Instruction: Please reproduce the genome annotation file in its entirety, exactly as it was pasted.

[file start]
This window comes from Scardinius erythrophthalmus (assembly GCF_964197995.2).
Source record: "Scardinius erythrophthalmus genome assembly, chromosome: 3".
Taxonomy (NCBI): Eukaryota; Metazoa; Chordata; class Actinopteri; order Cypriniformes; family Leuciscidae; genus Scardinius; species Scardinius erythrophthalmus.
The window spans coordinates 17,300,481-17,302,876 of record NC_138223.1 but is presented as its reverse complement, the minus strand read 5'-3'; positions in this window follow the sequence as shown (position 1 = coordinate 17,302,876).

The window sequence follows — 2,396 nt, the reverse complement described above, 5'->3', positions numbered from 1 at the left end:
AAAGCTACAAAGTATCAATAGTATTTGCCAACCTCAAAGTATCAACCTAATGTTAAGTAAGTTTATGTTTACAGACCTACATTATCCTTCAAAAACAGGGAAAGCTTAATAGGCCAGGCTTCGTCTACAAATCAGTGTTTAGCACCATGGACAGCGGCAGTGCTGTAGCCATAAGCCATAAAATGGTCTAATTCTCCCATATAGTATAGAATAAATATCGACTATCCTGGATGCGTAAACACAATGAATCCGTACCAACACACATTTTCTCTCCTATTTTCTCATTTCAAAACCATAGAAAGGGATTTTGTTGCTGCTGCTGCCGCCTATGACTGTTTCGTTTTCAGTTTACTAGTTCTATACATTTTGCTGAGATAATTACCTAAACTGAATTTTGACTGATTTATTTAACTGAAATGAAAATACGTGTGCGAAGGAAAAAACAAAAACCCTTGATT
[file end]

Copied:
This window comes from Scardinius erythrophthalmus (assembly GCF_964197995.2).
Source record: "Scardinius erythrophthalmus genome assembly, chromosome: 3".
Taxonomy (NCBI): Eukaryota; Metazoa; Chordata; class Actinopteri; order Cypriniformes; family Leuciscidae; genus Scardinius; species Scardinius erythrophthalmus.
The window spans coordinates 17,300,481-17,302,876 of record NC_138223.1 but is presented as its reverse complement, the minus strand read 5'-3'; positions in this window follow the sequence as shown (position 1 = coordinate 17,302,876).

The window sequence follows — 2,396 nt, the reverse complement described above, 5'->3', positions numbered from 1 at the left end:
AAAGCTACAAAGTATCAATAGTATTTGCCAACCTCAAAGTATCAACCTAATGTTAAGTAAGTTTATGTTTACAGACCTACATTATCCTTCAAAAACAGGGAAAGCTTAATAGGCCAGGCTTCGTCTACAAATCAGTGTTTAGCACCATGGACAGCGGCAGTGCTGTAGCCATAAGCCATAAAATGGTCTAATTCTCCCATATAGTATAGAATAAATATCGACTATCCTGGATGCGTAAACACAATGAATCCGTACCAACACACATTTTCTCTCCTATTTTCTCATTTCAAAACCATAGAAAGGGATTTTGTTGCTGCTGCTGCCGCCTATGACTGTTTCGTTTTCAGTTTACTAGTTCTATACATTTTGCTGAGATAATTACCTAAACTGAATTTTGACTGATTTATTTAACTGAAATGAAAATACGTGTGCGAAGGAAAAAACAAAAACCCTTGATT